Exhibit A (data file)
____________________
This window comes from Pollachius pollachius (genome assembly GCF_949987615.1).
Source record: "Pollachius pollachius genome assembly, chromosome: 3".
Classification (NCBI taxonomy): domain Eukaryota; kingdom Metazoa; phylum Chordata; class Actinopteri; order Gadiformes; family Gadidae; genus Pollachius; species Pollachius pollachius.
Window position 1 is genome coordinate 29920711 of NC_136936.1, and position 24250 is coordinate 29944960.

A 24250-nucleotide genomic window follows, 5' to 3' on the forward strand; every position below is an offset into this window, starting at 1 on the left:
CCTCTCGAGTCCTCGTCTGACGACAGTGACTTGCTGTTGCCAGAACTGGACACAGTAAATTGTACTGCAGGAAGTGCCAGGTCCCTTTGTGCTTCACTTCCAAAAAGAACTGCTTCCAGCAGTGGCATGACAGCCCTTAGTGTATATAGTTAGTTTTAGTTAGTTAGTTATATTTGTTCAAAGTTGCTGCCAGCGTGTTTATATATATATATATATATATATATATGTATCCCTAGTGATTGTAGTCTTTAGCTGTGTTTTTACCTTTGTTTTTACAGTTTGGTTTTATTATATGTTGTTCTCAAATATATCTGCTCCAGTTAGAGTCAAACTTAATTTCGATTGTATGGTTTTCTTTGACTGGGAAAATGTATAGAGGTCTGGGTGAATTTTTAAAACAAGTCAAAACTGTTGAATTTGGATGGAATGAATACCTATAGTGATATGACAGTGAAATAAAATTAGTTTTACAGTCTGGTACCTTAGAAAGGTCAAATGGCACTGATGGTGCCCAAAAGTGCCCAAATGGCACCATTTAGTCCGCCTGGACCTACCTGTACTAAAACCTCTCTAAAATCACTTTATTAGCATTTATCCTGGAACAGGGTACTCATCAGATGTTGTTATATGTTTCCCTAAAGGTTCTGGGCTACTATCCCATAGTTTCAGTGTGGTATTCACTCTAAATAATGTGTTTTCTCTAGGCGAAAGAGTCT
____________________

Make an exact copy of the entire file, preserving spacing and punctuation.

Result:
This window comes from Pollachius pollachius (genome assembly GCF_949987615.1).
Source record: "Pollachius pollachius genome assembly, chromosome: 3".
Classification (NCBI taxonomy): domain Eukaryota; kingdom Metazoa; phylum Chordata; class Actinopteri; order Gadiformes; family Gadidae; genus Pollachius; species Pollachius pollachius.
Window position 1 is genome coordinate 29920711 of NC_136936.1, and position 24250 is coordinate 29944960.

A 24250-nucleotide genomic window follows, 5' to 3' on the forward strand; every position below is an offset into this window, starting at 1 on the left:
CCTCTCGAGTCCTCGTCTGACGACAGTGACTTGCTGTTGCCAGAACTGGACACAGTAAATTGTACTGCAGGAAGTGCCAGGTCCCTTTGTGCTTCACTTCCAAAAAGAACTGCTTCCAGCAGTGGCATGACAGCCCTTAGTGTATATAGTTAGTTTTAGTTAGTTAGTTATATTTGTTCAAAGTTGCTGCCAGCGTGTTTATATATATATATATATATATATATATGTATCCCTAGTGATTGTAGTCTTTAGCTGTGTTTTTACCTTTGTTTTTACAGTTTGGTTTTATTATATGTTGTTCTCAAATATATCTGCTCCAGTTAGAGTCAAACTTAATTTCGATTGTATGGTTTTCTTTGACTGGGAAAATGTATAGAGGTCTGGGTGAATTTTTAAAACAAGTCAAAACTGTTGAATTTGGATGGAATGAATACCTATAGTGATATGACAGTGAAATAAAATTAGTTTTACAGTCTGGTACCTTAGAAAGGTCAAATGGCACTGATGGTGCCCAAAAGTGCCCAAATGGCACCATTTAGTCCGCCTGGACCTACCTGTACTAAAACCTCTCTAAAATCACTTTATTAGCATTTATCCTGGAACAGGGTACTCATCAGATGTTGTTATATGTTTCCCTAAAGGTTCTGGGCTACTATCCCATAGTTTCAGTGTGGTATTCACTCTAAATAATGTGTTTTCTCTAGGCGAAAGAGTCT